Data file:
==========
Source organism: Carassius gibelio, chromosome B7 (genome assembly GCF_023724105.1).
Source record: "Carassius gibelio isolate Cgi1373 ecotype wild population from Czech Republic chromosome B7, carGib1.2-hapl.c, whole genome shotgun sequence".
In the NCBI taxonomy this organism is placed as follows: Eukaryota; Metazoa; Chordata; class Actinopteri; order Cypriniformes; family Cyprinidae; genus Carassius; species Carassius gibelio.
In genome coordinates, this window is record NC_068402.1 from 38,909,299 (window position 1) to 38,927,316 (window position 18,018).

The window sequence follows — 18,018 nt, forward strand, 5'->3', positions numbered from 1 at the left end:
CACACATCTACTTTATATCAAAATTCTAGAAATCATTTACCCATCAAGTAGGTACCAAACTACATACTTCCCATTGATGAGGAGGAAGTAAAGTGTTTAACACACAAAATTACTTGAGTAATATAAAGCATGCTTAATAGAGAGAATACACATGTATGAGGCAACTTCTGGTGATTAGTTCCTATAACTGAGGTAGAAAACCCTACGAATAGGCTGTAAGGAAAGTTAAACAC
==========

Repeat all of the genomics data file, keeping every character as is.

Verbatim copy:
Source organism: Carassius gibelio, chromosome B7 (genome assembly GCF_023724105.1).
Source record: "Carassius gibelio isolate Cgi1373 ecotype wild population from Czech Republic chromosome B7, carGib1.2-hapl.c, whole genome shotgun sequence".
In the NCBI taxonomy this organism is placed as follows: Eukaryota; Metazoa; Chordata; class Actinopteri; order Cypriniformes; family Cyprinidae; genus Carassius; species Carassius gibelio.
In genome coordinates, this window is record NC_068402.1 from 38,909,299 (window position 1) to 38,927,316 (window position 18,018).

The window sequence follows — 18,018 nt, forward strand, 5'->3', positions numbered from 1 at the left end:
CACACATCTACTTTATATCAAAATTCTAGAAATCATTTACCCATCAAGTAGGTACCAAACTACATACTTCCCATTGATGAGGAGGAAGTAAAGTGTTTAACACACAAAATTACTTGAGTAATATAAAGCATGCTTAATAGAGAGAATACACATGTATGAGGCAACTTCTGGTGATTAGTTCCTATAACTGAGGTAGAAAACCCTACGAATAGGCTGTAAGGAAAGTTAAACAC